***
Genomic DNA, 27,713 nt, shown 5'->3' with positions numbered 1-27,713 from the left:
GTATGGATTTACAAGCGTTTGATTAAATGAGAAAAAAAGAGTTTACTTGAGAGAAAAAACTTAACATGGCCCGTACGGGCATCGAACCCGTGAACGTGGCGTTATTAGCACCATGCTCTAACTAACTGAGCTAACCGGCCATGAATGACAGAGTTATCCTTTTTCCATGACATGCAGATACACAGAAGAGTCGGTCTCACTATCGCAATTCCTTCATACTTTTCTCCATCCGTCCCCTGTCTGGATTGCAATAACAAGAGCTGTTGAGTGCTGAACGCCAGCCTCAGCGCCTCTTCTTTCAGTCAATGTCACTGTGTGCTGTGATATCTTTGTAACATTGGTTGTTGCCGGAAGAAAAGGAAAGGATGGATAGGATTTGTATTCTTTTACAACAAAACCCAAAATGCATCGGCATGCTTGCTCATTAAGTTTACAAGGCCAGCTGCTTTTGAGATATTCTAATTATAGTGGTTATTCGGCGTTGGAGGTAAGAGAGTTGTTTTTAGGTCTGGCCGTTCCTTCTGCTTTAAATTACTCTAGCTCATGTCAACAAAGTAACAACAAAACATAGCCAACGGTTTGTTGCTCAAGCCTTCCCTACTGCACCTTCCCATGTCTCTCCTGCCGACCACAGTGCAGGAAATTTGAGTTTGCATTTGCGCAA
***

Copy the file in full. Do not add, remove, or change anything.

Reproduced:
Genomic DNA, 27,713 nt, shown 5'->3' with positions numbered 1-27,713 from the left:
GTATGGATTTACAAGCGTTTGATTAAATGAGAAAAAAAGAGTTTACTTGAGAGAAAAAACTTAACATGGCCCGTACGGGCATCGAACCCGTGAACGTGGCGTTATTAGCACCATGCTCTAACTAACTGAGCTAACCGGCCATGAATGACAGAGTTATCCTTTTTCCATGACATGCAGATACACAGAAGAGTCGGTCTCACTATCGCAATTCCTTCATACTTTTCTCCATCCGTCCCCTGTCTGGATTGCAATAACAAGAGCTGTTGAGTGCTGAACGCCAGCCTCAGCGCCTCTTCTTTCAGTCAATGTCACTGTGTGCTGTGATATCTTTGTAACATTGGTTGTTGCCGGAAGAAAAGGAAAGGATGGATAGGATTTGTATTCTTTTACAACAAAACCCAAAATGCATCGGCATGCTTGCTCATTAAGTTTACAAGGCCAGCTGCTTTTGAGATATTCTAATTATAGTGGTTATTCGGCGTTGGAGGTAAGAGAGTTGTTTTTAGGTCTGGCCGTTCCTTCTGCTTTAAATTACTCTAGCTCATGTCAACAAAGTAACAACAAAACATAGCCAACGGTTTGTTGCTCAAGCCTTCCCTACTGCACCTTCCCATGTCTCTCCTGCCGACCACAGTGCAGGAAATTTGAGTTTGCATTTGCGCAA